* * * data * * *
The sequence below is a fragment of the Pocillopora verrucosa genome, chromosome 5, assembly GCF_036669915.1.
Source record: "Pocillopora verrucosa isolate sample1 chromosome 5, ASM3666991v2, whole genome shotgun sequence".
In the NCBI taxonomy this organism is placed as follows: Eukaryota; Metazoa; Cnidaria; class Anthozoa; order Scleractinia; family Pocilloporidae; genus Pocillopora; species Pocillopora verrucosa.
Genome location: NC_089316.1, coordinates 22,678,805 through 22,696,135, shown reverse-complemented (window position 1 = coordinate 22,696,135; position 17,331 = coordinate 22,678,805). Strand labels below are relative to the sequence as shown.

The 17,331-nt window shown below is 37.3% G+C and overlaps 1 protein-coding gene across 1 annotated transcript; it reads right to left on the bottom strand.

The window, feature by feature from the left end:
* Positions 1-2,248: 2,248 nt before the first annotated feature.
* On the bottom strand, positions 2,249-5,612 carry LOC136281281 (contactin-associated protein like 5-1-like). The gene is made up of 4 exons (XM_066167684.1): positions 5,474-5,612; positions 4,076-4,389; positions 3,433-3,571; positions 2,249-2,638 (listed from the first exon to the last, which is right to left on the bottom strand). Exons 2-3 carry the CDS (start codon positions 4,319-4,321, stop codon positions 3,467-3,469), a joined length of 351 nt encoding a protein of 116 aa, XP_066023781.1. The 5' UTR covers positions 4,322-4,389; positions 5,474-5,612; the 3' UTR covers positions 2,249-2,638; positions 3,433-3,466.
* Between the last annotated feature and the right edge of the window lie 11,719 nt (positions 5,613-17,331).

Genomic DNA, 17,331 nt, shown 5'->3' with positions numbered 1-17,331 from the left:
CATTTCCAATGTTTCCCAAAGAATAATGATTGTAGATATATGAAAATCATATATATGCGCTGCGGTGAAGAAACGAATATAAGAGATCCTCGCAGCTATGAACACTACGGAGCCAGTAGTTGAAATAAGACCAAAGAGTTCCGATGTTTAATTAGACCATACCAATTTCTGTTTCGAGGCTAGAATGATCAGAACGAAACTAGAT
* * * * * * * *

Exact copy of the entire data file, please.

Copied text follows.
The sequence below is a fragment of the Pocillopora verrucosa genome, chromosome 5, assembly GCF_036669915.1.
Source record: "Pocillopora verrucosa isolate sample1 chromosome 5, ASM3666991v2, whole genome shotgun sequence".
In the NCBI taxonomy this organism is placed as follows: Eukaryota; Metazoa; Cnidaria; class Anthozoa; order Scleractinia; family Pocilloporidae; genus Pocillopora; species Pocillopora verrucosa.
Genome location: NC_089316.1, coordinates 22,678,805 through 22,696,135, shown reverse-complemented (window position 1 = coordinate 22,696,135; position 17,331 = coordinate 22,678,805). Strand labels below are relative to the sequence as shown.

The 17,331-nt window shown below is 37.3% G+C and overlaps 1 protein-coding gene across 1 annotated transcript; it reads right to left on the bottom strand.

The window, feature by feature from the left end:
* Positions 1-2,248: 2,248 nt before the first annotated feature.
* On the bottom strand, positions 2,249-5,612 carry LOC136281281 (contactin-associated protein like 5-1-like). The gene is made up of 4 exons (XM_066167684.1): positions 5,474-5,612; positions 4,076-4,389; positions 3,433-3,571; positions 2,249-2,638 (listed from the first exon to the last, which is right to left on the bottom strand). Exons 2-3 carry the CDS (start codon positions 4,319-4,321, stop codon positions 3,467-3,469), a joined length of 351 nt encoding a protein of 116 aa, XP_066023781.1. The 5' UTR covers positions 4,322-4,389; positions 5,474-5,612; the 3' UTR covers positions 2,249-2,638; positions 3,433-3,466.
* Between the last annotated feature and the right edge of the window lie 11,719 nt (positions 5,613-17,331).

Genomic DNA, 17,331 nt, shown 5'->3' with positions numbered 1-17,331 from the left:
CATTTCCAATGTTTCCCAAAGAATAATGATTGTAGATATATGAAAATCATATATATGCGCTGCGGTGAAGAAACGAATATAAGAGATCCTCGCAGCTATGAACACTACGGAGCCAGTAGTTGAAATAAGACCAAAGAGTTCCGATGTTTAATTAGACCATACCAATTTCTGTTTCGAGGCTAGAATGATCAGAACGAAACTAGAT